Take a little walk through a town like Gubbio, marvel at its amazing architecture, its little markets selling the fine wines of the region or select meats and salumi, and after a while you might very well think of moving there.
If your sensibilities lie on the side of excessive politeness and you don’t know a word of Italian, you may thank your lucky stars when you walk past any one of the numerous hanging trees of salami labeled Coglioni di Mulo. How quaint, you think, without blushing, without shame.
Ah! Mule’s Balls! A specialty. Well, it’s a specialty they’re certainly focused on selling to tourists, that is.
So what’s a Mule Ball, a Coglioni di Mulo? In the salami sense, I mean. It’s a pear-shaped salami that fits nicely into your palm, as shown in the picture above.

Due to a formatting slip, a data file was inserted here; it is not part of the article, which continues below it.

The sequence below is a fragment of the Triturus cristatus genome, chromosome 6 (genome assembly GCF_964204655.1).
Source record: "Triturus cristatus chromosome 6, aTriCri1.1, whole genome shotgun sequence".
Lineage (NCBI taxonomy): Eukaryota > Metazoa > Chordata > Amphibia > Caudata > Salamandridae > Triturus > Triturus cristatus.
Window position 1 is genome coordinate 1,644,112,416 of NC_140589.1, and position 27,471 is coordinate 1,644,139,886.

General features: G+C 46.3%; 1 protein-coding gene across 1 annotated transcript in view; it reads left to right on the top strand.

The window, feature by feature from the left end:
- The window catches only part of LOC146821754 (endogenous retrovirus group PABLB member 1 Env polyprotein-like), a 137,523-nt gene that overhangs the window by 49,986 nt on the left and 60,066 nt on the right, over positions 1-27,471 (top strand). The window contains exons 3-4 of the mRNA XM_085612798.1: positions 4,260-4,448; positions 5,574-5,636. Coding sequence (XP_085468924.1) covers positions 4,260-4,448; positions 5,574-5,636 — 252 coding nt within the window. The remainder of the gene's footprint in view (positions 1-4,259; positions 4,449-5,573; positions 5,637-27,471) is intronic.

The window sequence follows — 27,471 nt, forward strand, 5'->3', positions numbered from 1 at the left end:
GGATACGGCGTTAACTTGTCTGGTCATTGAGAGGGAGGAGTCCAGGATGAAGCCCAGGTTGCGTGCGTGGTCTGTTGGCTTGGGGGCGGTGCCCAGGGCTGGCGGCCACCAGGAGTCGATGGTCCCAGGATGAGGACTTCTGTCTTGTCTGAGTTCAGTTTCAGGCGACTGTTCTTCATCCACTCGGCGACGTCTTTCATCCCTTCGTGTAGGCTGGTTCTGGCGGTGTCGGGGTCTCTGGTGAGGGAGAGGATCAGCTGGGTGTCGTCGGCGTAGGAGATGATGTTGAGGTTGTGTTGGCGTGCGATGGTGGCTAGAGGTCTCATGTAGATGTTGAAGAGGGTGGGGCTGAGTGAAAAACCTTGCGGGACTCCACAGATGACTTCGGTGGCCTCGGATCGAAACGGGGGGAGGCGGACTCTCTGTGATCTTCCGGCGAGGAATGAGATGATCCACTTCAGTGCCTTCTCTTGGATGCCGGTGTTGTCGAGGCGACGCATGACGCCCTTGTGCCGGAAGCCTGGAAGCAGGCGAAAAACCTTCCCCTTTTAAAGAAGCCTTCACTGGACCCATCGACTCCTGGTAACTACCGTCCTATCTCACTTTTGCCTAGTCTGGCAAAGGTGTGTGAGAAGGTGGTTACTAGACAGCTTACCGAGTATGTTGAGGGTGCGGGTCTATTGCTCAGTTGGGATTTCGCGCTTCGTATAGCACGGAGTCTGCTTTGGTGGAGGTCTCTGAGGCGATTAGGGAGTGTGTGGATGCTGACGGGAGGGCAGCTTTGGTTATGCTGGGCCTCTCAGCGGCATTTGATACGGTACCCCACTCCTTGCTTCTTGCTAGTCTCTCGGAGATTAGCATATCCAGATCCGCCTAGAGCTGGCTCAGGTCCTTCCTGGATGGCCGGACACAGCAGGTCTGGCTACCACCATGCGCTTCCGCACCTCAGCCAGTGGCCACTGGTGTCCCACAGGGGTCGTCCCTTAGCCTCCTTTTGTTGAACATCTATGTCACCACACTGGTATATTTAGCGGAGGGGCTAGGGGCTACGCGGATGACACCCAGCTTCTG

So if you’re American and haven’t been turned off by the colorful name of this edible object, you are now undoubtedly retching over your television-doctor created Pavlovian response to a tiny bit of visible fat. Need I remind you that the Italians eating these things are likely to live 2 years longer than you on the average. Case closed.
So, Coglioni di Mulo, Mule’s Balls, the testicular joy of Gubbio and surrounding countryside (also popular in the Abruzzo). Just one of hundreds of ways to preserve your pig. Eat it in good health. Soak it in red wine if you like ‘em soft. I heard they do that, too.